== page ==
About the Finding Aid / Processing Information
Columbia University Libraries, Rare Book and Manuscript Library
The APHA records were organized into a filing system by Carol Reid Briggs in 1981; this material makes up most of Boxes 1-4. Her research on the founding and organizational structure of the organization was also used as a source for the organizational history in this finding aid. Additional processing work was completed student assistants and by Patrick Lawlor Catherine Carson Ricciardi (1994) and (2008-2009, 2013, 2017).
Finding aid written by Catherine Carson Ricciardi in June 2008.
Finding aid updated by Catherine Carson Ricciardi in December 2009, September 2013, and December 2017.
Collection is processed to folder level.
2008-11-07 File created.
2008-11-14 xml document instance created by Patrick Lawlor
2009-05-07 xml document instance edited by Catherine N. Carson
2009-12-16 xml document instance edited by Catherine N. Carson
2012-5-03 Subseries II.4 and II.5 added by Carrie Hintz
2013-09-16 xml document instance edited by Catherine Carson Ricciardi
2014-11-07 xml document instance edited by Catherine Carson Ricciardi
2017-03-30 web archive series added by Jane Gorjevsky
2017-12-08 xml document instance updated by Catherine Carson Ricciardi
2019-05-20 EAD was imported spring 2019 as part of the ArchivesSpace Phase II migration.
History / Biographical Note
Biographical / Historical
The American Printing History Association (APHA) was founded as the result of a proposal published by Walter Kubelius in his column"The Printing Whirl" in the 1971 issue of "Printing Impressions". Kubelius proposed that an American Printing Historical Society should be founded to foster scholarship and to serve as a forum for the exchange of knowledge. At the time, it was thought that the society should be developed as an American chapter of the Printing Historical Society, which represents all aspects of the printing arts and industry worldwide. Although J. Ben Lieberman pursued this objective, it was ultimately decided that it would be too difficult to fit the new society's aims within those of the larger organization, and APHA was founded as a independent organization in May 1974.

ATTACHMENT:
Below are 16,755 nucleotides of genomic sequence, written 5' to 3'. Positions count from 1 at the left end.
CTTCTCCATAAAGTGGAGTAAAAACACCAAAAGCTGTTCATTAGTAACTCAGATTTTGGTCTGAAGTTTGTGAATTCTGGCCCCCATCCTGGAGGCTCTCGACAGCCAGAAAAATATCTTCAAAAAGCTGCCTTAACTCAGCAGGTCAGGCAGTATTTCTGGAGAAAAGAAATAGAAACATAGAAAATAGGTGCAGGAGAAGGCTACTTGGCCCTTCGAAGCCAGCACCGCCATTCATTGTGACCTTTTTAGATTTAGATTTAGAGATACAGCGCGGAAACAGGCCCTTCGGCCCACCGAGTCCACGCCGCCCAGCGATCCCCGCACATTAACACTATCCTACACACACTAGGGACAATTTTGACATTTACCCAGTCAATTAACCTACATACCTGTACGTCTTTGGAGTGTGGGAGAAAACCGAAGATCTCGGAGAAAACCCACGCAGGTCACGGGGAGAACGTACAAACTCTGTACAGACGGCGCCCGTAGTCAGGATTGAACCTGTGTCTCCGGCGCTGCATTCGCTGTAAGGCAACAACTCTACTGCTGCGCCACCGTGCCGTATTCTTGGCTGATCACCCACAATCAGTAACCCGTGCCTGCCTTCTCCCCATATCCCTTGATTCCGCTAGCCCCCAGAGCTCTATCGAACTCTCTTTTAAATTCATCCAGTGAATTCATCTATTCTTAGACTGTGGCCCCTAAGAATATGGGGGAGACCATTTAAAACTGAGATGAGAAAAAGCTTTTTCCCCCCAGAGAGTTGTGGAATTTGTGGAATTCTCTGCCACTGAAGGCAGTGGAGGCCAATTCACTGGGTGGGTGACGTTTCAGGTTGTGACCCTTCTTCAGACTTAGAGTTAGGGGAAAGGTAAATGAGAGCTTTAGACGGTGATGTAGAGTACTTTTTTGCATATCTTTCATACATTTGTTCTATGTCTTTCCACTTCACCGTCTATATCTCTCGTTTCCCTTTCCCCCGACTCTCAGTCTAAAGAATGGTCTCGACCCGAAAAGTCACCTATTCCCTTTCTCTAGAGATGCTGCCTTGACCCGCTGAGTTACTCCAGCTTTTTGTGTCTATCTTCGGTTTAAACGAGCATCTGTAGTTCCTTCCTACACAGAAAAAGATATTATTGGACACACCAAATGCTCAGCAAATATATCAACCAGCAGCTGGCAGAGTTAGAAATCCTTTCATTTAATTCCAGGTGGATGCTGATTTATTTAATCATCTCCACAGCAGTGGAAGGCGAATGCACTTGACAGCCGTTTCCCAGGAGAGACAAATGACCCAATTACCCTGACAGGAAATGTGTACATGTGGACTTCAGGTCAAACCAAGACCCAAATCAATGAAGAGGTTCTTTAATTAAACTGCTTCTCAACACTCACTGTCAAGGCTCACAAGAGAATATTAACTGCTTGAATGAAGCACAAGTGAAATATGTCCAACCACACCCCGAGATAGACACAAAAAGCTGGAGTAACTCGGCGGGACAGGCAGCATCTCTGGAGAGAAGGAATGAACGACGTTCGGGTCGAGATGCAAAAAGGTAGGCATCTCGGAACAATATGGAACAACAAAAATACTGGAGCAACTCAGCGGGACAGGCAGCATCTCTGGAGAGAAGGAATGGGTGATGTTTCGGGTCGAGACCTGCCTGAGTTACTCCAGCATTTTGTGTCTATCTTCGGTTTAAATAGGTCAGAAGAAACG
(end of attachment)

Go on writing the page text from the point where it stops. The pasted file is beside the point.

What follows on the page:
APHA established an organizational structure that would serve its goals. There were four main components - the membership, local chapters, trustees and officers, and committees. APHA wanted to have a broad membership, and with it local chapters to organize ongoing activities. Committees would be used to handle specialized programs, and a national board of trustees and officers would serve to coordinate the local chapters and to pursue national and international projects that could not be handled at the chapter level.
APHA has four main organizational objectives: 1. To encourage the study of printing, especially American printing, in its whole range. 2. To produce and promote publications, exhibitions, conferences, lectures, and other functions so that information is exchanged. 3. To foster the development and maintenance of libraries and museums for the preservation of materials that relate to printing history. 4. To cooperate with others to recognize the central importance of printing to humanity.